Consumer confidence stumbles in the face of uncertainty
UK consumer confidence fell in the first three months of 2016, according to the latest Consumer Tracker from Deloitte. The quarterly survey of 3,000 UK consumers reveals a renewed caution in the consumer sector, after confidence fell by three percentage points year-on-year in Q1 2016.
The Deloitte Consumer Tracker Q1 2016
Consumer confidence pauses due to wider uncertainty
The latest Deloitte Consumer Tracker shows a degree of caution returning to the sector as confidence falls.
Health and wellbeing drives fall in confidence
Five of the six confidence measures fell this quarter compared to the same time last year, driven mainly by a low sentiment level around health and wellbeing.
This fall comes at a time of growing awareness around health and healthcare related issues, the late arrival of the flu season and the growing use of health and fitness wearables and apps.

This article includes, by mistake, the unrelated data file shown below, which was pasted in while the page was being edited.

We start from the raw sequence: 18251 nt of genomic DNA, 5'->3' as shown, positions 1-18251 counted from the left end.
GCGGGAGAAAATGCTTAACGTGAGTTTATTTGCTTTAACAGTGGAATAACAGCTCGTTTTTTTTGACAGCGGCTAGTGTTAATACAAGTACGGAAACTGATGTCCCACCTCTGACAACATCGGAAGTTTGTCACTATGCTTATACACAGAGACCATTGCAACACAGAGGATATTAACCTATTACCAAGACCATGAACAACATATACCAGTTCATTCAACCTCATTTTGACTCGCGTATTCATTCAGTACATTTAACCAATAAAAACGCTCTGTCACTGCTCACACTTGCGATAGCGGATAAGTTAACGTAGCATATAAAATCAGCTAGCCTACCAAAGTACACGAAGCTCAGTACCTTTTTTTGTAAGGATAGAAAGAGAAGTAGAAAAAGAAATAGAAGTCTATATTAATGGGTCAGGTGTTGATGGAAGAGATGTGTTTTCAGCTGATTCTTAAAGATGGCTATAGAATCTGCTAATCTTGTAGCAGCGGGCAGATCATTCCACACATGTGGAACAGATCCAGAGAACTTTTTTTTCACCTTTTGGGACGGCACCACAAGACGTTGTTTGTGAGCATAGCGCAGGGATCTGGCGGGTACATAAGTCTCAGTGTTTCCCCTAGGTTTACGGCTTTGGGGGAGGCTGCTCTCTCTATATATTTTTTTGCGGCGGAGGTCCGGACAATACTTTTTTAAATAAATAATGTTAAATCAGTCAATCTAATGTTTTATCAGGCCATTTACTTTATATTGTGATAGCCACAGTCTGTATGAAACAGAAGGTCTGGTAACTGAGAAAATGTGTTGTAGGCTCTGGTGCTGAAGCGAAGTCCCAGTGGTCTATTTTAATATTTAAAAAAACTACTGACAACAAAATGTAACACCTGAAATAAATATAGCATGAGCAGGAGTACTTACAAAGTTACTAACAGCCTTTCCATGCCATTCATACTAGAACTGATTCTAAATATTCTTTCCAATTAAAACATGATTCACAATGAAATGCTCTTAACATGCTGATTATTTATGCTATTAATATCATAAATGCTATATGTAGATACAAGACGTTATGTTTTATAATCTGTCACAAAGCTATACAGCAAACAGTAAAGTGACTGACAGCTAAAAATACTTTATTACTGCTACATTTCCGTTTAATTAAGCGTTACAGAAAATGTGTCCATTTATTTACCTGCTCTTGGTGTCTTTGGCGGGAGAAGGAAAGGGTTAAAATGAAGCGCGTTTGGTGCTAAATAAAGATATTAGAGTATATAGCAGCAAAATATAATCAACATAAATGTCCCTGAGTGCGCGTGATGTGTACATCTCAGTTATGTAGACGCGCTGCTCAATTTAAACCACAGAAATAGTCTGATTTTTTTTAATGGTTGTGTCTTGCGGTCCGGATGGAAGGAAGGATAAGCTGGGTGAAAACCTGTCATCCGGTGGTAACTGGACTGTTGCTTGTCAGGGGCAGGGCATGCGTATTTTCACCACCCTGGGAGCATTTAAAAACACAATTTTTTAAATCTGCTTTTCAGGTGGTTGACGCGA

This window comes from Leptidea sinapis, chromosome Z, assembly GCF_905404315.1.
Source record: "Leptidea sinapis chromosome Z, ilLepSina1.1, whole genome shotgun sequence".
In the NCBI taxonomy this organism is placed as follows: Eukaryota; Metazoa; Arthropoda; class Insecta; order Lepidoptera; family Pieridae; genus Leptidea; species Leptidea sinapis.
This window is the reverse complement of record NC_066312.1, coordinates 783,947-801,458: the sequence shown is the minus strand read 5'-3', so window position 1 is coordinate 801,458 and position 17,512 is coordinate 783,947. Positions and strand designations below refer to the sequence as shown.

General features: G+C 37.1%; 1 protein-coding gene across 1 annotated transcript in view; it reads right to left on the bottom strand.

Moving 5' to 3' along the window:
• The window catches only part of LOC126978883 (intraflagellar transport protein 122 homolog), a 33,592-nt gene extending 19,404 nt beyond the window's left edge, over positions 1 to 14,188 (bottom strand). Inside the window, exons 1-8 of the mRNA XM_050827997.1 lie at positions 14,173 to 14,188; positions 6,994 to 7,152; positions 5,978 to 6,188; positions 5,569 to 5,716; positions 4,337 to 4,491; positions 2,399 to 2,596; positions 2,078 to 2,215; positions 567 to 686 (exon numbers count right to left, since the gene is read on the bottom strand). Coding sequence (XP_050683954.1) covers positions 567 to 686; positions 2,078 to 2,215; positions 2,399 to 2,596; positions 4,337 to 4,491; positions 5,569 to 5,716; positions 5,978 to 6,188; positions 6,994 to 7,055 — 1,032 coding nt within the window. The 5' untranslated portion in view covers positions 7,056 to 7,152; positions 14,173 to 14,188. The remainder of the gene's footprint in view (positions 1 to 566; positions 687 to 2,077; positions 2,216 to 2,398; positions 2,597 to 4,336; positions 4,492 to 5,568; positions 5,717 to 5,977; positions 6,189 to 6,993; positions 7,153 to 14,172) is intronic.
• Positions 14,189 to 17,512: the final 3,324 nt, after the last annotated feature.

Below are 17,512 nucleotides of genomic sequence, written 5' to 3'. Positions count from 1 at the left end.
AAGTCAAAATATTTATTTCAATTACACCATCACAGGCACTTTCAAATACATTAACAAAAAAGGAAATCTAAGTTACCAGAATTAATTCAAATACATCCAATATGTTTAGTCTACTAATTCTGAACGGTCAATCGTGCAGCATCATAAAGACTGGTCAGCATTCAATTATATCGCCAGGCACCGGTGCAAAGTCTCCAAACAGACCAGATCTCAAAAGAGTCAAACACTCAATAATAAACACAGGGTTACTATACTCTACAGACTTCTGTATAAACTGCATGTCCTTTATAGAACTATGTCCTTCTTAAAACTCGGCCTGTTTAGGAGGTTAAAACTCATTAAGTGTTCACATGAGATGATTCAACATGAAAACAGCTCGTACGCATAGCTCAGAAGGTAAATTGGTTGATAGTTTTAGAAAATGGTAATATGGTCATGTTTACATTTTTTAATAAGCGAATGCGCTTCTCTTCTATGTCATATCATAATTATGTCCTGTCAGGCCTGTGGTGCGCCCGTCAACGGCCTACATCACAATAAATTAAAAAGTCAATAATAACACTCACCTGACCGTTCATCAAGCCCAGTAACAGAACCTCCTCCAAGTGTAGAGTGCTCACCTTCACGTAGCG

Confidence among Londoners and non-homeowners nationally falls
The gap between the confidence of homeowners and non-homeowners is now at its widest point since our survey began. While confidence among those who own their own homes remained flat, non-homeowners reported a four point fall from the previous quarter.
Consumers in London were also significantly less confident than in other regions, with Londoners’ confidence falling in terms of job security and disposable income.
Consumer spending remains robust
Most consumers continue to spend more on essentials; the majority have reduced spending on small and big ticket discretionary items in the seasonal downturn following Christmas. More consumers are now adopting expansionary behaviours and fewer are being defensive in their spending compared to this time last year.
How long will consumers' positive outlook last?
Despite consumer-focused economic fundamentals remaining strong, such as low unemployment and low inflation, consumers are clearly influenced by lower UK economic growth projections.
Our survey highlights that consumers are still relatively upbeat about their own finances; the question is how long this will remain the case, as consumers show signs of being aware of these headwinds.